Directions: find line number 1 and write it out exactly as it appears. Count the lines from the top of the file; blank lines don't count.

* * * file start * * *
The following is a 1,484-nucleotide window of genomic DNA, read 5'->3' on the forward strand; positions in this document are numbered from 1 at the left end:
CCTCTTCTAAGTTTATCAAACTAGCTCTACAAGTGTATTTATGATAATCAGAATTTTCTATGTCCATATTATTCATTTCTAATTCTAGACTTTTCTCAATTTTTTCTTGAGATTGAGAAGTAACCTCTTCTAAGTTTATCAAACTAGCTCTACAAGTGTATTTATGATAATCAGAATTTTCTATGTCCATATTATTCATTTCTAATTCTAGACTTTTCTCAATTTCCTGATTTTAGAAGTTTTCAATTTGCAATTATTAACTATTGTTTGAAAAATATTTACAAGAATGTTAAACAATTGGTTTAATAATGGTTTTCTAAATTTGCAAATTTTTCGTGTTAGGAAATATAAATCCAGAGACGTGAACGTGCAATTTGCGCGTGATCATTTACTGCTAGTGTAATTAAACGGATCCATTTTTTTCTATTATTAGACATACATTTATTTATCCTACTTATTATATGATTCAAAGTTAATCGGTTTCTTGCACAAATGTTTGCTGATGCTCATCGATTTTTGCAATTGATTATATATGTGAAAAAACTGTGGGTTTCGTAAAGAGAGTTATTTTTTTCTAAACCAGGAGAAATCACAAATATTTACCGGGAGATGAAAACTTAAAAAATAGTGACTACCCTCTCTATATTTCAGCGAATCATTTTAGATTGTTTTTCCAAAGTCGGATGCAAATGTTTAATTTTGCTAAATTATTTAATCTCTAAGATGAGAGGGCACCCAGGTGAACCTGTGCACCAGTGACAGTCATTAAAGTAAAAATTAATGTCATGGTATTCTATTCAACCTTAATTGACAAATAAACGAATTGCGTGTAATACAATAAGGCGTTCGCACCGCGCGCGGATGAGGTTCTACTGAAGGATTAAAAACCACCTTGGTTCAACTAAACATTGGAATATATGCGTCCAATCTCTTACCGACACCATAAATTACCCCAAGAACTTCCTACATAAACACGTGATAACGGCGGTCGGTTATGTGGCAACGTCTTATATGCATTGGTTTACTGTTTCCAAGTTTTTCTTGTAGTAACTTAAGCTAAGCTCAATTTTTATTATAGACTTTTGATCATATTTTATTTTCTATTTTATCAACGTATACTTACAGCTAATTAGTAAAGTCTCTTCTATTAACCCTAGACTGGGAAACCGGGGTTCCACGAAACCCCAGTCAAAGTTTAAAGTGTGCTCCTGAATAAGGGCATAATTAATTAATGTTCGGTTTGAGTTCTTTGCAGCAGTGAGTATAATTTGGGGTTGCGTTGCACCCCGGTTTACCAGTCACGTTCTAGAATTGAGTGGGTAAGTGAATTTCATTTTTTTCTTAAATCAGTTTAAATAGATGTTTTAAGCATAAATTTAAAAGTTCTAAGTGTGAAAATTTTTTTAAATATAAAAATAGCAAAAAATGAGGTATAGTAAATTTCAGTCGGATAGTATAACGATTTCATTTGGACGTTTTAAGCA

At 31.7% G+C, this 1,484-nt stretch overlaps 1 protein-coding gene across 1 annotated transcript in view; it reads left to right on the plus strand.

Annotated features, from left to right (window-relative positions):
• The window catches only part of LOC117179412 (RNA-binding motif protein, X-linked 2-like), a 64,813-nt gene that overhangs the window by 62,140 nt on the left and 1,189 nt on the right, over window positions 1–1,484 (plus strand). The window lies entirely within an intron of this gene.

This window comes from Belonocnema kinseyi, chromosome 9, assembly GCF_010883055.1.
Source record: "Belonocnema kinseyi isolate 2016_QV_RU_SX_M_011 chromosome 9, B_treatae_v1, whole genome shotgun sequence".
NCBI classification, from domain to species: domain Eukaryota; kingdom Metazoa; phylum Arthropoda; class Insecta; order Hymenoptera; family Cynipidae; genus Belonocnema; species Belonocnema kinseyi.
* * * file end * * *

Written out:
The following is a 1,484-nucleotide window of genomic DNA, read 5'->3' on the forward strand; positions in this document are numbered from 1 at the left end: